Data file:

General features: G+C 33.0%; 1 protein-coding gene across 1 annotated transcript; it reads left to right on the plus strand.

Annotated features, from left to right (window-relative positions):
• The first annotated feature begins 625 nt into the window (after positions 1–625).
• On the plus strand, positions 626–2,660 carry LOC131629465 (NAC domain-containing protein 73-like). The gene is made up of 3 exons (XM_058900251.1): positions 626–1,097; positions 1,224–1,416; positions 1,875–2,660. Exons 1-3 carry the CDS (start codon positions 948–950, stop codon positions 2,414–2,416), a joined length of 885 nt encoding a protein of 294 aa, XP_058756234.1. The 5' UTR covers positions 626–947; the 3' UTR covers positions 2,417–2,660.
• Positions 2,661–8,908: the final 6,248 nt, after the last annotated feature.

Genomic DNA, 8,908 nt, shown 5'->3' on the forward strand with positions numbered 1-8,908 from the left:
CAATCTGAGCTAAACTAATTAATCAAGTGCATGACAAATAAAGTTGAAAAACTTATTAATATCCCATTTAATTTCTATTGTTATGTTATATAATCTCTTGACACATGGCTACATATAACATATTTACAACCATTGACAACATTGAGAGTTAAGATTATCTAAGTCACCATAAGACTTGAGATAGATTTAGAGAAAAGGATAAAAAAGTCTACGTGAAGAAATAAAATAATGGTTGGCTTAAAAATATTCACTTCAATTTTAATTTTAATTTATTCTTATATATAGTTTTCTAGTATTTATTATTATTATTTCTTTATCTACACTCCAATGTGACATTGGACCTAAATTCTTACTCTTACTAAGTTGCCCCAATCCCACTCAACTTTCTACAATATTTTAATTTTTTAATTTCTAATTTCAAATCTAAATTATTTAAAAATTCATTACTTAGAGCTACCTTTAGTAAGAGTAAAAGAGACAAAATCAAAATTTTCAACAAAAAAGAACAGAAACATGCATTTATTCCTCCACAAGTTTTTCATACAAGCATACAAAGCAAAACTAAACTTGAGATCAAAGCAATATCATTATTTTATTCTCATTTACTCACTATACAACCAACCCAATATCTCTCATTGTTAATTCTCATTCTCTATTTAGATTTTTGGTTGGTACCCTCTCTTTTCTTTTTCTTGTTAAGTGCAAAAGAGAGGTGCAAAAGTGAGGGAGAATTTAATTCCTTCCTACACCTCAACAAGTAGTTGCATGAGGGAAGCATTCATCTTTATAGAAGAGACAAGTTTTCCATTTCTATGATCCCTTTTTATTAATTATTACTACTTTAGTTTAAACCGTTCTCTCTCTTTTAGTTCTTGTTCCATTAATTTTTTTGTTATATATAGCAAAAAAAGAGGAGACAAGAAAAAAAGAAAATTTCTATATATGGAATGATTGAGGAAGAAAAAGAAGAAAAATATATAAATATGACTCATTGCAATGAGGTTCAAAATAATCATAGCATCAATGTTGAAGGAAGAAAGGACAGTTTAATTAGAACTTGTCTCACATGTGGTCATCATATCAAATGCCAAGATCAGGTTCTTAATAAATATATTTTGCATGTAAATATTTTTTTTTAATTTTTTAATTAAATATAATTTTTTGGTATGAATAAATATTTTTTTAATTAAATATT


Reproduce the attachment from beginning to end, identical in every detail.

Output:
General features: G+C 33.0%; 1 protein-coding gene across 1 annotated transcript; it reads left to right on the plus strand.

Annotated features, from left to right (window-relative positions):
• The first annotated feature begins 625 nt into the window (after positions 1–625).
• On the plus strand, positions 626–2,660 carry LOC131629465 (NAC domain-containing protein 73-like). The gene is made up of 3 exons (XM_058900251.1): positions 626–1,097; positions 1,224–1,416; positions 1,875–2,660. Exons 1-3 carry the CDS (start codon positions 948–950, stop codon positions 2,414–2,416), a joined length of 885 nt encoding a protein of 294 aa, XP_058756234.1. The 5' UTR covers positions 626–947; the 3' UTR covers positions 2,417–2,660.
• Positions 2,661–8,908: the final 6,248 nt, after the last annotated feature.

Genomic DNA, 8,908 nt, shown 5'->3' on the forward strand with positions numbered 1-8,908 from the left:
CAATCTGAGCTAAACTAATTAATCAAGTGCATGACAAATAAAGTTGAAAAACTTATTAATATCCCATTTAATTTCTATTGTTATGTTATATAATCTCTTGACACATGGCTACATATAACATATTTACAACCATTGACAACATTGAGAGTTAAGATTATCTAAGTCACCATAAGACTTGAGATAGATTTAGAGAAAAGGATAAAAAAGTCTACGTGAAGAAATAAAATAATGGTTGGCTTAAAAATATTCACTTCAATTTTAATTTTAATTTATTCTTATATATAGTTTTCTAGTATTTATTATTATTATTTCTTTATCTACACTCCAATGTGACATTGGACCTAAATTCTTACTCTTACTAAGTTGCCCCAATCCCACTCAACTTTCTACAATATTTTAATTTTTTAATTTCTAATTTCAAATCTAAATTATTTAAAAATTCATTACTTAGAGCTACCTTTAGTAAGAGTAAAAGAGACAAAATCAAAATTTTCAACAAAAAAGAACAGAAACATGCATTTATTCCTCCACAAGTTTTTCATACAAGCATACAAAGCAAAACTAAACTTGAGATCAAAGCAATATCATTATTTTATTCTCATTTACTCACTATACAACCAACCCAATATCTCTCATTGTTAATTCTCATTCTCTATTTAGATTTTTGGTTGGTACCCTCTCTTTTCTTTTTCTTGTTAAGTGCAAAAGAGAGGTGCAAAAGTGAGGGAGAATTTAATTCCTTCCTACACCTCAACAAGTAGTTGCATGAGGGAAGCATTCATCTTTATAGAAGAGACAAGTTTTCCATTTCTATGATCCCTTTTTATTAATTATTACTACTTTAGTTTAAACCGTTCTCTCTCTTTTAGTTCTTGTTCCATTAATTTTTTTGTTATATATAGCAAAAAAAGAGGAGACAAGAAAAAAAGAAAATTTCTATATATGGAATGATTGAGGAAGAAAAAGAAGAAAAATATATAAATATGACTCATTGCAATGAGGTTCAAAATAATCATAGCATCAATGTTGAAGGAAGAAAGGACAGTTTAATTAGAACTTGTCTCACATGTGGTCATCATATCAAATGCCAAGATCAGGTTCTTAATAAATATATTTTGCATGTAAATATTTTTTTTTAATTTTTTAATTAAATATAATTTTTTGGTATGAATAAATATTTTTTTAATTAAATATT